Isla Fisher, Hugh Dancy, Krysten Ritter, John Goodman, Joan Cusack DIRECTED BY
P.J. Hogan SCREENPLAY
Tracey Jackson, Tim Firth (based upon Sophie Kinsella book) MPAA RATING
Rated PG RUNNING TIME
121 Mins. DISTRIBUTED BY
"Confessions of a Shopaholic" Review
"Confessions of a Shopaholic" is "Bratz" for adults.
Okay, Okay. That's a bit extreme.
"Confessions of a Shopaholic" is NOWHERE near as insipid and offensive as "Bratz: The Movie."
"Confessions of a Shopaholic" is, however, a hypocritical film.
"Confessions of a Shopaholic" wants desperately to be a film about the curse of materialism and the relatively novel idea of finding one's self-esteem in something other than a Prada handbag.
The problem is that filmmaker P.J. Hogan ("My Best Friend's Wedding") spends so much time glorifying everything Gucci and Prada that by the time the film gets down to moralizing it feels misguided and vacant.
In the film, Isla Fisher ("Wedding Crashers") plays Rebecca Bloomwood, a shopping obsessed New Yorker with $16,000 in credit debt, a low paying writing job and dreams of writing for the fashion magazine "Alette." When she stumbles into a job writing financial advice for the everyday person at a sister magazine of "Alette" and a rather smitten editor (Hugh Dancy) her entire world threatens to collide as a relentless debt collector (Robert Stanton, "Bully") threatens her newfound success.
Despite the tremendous potential exhibited by Fisher in recent films since her breakthrough in "Wedding Crashers," her performance here feels surprisingly unsatisfying.
The biggest problem with "Confessions of a Shopaholic," based upon a series of books by Sophie Kinsella, is that it constantly has a "been there, seen that" feeling to it.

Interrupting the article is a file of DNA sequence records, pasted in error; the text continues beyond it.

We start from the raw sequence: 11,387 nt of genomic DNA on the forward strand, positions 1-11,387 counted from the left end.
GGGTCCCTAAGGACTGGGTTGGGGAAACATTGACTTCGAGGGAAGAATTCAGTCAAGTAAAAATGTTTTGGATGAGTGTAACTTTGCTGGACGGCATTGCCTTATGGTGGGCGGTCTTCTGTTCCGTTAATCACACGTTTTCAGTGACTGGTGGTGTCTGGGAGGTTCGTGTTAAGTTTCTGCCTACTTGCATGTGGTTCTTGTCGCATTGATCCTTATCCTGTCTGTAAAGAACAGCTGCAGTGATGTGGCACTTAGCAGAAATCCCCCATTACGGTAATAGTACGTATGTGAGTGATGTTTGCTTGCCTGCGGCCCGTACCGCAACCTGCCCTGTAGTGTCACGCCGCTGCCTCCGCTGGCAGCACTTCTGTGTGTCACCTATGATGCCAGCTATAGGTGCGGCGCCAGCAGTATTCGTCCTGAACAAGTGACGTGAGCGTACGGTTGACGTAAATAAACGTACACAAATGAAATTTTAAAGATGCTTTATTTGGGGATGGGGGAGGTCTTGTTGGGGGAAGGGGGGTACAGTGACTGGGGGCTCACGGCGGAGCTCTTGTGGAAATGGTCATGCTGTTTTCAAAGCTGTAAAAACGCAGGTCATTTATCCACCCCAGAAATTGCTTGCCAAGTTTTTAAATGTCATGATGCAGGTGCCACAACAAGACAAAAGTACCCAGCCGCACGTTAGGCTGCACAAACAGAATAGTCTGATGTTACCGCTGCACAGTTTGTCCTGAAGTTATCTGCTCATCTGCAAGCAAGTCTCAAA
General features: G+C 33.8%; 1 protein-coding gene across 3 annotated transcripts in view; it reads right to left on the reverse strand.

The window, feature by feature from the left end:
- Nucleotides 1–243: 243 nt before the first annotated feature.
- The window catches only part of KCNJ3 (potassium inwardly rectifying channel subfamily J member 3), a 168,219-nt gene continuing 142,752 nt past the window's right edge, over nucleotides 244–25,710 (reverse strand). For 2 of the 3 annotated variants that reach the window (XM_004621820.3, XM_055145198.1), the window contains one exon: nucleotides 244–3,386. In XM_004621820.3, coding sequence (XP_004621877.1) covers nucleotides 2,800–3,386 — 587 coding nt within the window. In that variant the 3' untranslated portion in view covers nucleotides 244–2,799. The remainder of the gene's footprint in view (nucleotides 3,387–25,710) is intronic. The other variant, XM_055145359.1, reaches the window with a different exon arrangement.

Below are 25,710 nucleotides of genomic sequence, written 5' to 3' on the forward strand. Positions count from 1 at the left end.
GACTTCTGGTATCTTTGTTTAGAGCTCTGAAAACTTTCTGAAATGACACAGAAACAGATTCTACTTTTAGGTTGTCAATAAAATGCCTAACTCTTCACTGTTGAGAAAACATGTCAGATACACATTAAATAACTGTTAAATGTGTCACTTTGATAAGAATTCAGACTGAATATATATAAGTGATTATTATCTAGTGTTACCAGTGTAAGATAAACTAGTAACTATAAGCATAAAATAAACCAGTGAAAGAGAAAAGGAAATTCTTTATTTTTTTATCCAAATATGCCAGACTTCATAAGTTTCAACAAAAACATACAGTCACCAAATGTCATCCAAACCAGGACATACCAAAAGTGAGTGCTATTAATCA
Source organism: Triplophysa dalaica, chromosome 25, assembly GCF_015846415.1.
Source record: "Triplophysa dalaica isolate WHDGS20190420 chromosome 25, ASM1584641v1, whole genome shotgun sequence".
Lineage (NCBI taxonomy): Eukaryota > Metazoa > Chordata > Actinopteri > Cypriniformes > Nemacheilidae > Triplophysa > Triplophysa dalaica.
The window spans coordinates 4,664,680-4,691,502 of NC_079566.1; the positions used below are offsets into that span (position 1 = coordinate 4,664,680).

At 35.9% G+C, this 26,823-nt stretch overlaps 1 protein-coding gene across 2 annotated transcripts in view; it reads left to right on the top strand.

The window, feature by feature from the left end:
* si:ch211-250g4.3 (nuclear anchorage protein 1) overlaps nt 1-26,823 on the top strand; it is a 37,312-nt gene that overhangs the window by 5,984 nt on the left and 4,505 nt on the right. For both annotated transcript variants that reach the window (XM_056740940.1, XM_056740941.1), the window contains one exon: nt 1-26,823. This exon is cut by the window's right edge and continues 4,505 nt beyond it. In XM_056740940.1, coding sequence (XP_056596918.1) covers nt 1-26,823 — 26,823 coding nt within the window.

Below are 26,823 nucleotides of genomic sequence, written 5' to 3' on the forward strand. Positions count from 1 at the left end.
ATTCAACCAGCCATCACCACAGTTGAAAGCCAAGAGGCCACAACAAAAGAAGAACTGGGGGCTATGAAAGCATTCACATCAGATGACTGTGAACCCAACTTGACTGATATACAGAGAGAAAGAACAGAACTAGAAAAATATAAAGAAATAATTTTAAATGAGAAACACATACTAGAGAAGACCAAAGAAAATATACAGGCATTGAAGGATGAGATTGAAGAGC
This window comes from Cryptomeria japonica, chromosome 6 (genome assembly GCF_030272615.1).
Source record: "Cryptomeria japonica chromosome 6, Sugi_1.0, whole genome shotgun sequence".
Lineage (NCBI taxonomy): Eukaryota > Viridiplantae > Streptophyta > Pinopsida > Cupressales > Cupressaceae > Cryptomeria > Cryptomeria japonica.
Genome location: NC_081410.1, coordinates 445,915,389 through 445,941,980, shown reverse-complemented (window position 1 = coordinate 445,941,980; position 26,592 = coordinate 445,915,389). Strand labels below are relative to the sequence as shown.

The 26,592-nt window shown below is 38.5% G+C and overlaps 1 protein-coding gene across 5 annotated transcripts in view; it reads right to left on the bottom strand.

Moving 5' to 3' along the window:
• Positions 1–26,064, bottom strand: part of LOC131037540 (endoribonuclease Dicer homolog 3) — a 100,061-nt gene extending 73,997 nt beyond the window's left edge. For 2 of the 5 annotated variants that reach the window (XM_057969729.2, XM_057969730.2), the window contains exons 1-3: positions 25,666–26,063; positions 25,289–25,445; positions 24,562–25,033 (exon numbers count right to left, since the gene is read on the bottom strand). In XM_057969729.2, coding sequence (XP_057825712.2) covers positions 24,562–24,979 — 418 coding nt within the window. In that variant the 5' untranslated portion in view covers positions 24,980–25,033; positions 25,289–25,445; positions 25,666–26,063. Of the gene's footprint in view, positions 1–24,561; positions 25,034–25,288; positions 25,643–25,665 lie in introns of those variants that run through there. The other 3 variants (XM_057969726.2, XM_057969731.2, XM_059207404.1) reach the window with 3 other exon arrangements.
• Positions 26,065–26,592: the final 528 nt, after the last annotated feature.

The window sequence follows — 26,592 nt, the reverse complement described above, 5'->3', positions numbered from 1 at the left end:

"The Devil Wears Prada," anyone?
How about "Sex and the City?"
You WILL think about both films while viewing "Confessions of a Shopaholic" and you will also observe that both films were infinitely more funny, more insightful and more entertaining.
There are other problems in "Confessions of a Shopaholic."
I'm a major Cusack fan, but there's something uncomfortable about her performance here.
Is it Cusack playing a mom? Bloomwood's mom?
Yep, that's part of it. Cusack has spent much of her career playing sympathetic, ditzy and lovable types. Her turn as "mom" feels awkward and unconvincing.
John Goodman, on the other hand, turns in a nice performance as Bloomwood's always accepting, dependable dad. It's sure not a huge stretch, but it's a welcome performance.
Back to questionable performances.
Is it my imagination or is Hugh Dancy a blue-collar Hugh Grant? How is it possible that Fisher had more chemistry with Ryan Reynolds in "Definitely Maybe" than with Hugh Dancy?
How is that possible?
While Fisher's performance feels forced, the film's revelation is Krysten Ritter (television's "Breaking Bad") as Bloomwood's best friend, Suze. Much like Ginnifer Goodwin's turn in last week's "He's Just Not That Into You," Ritter infuses Suze with a delightful blend of goofiness, earthiness and humanity that makes her the far more interesting character.
The film's supporting performances are mostly a mixed bag, partially owing to the cast and partially owing to not being given much to do.
Kristen Scott Thomas, we know she can act, isn't given much to do as the Alette of "Alette" magazine.
Leslie Bibb is mostly a caricature as a stereotypical rival of Bloomwood's.
Julie Hagerty, John Lithgow, Lynn Redgrave and Wendie Malick all have brief shining moments, but only Malick really manages to rise above the film's mediocrity.
Closer to the hypocrisy and mediocrity of "Bratz: The Movie" than the barbed wit and solid performances in "The Devil Wears Prada" and, to a lesser degree, "Sex and the City," "Confessions of a Shopaholic" is a rom-com that isn't romantic, a comedy that isn't that funny and, worst of all, a film about being original that is nothing but a rip-off.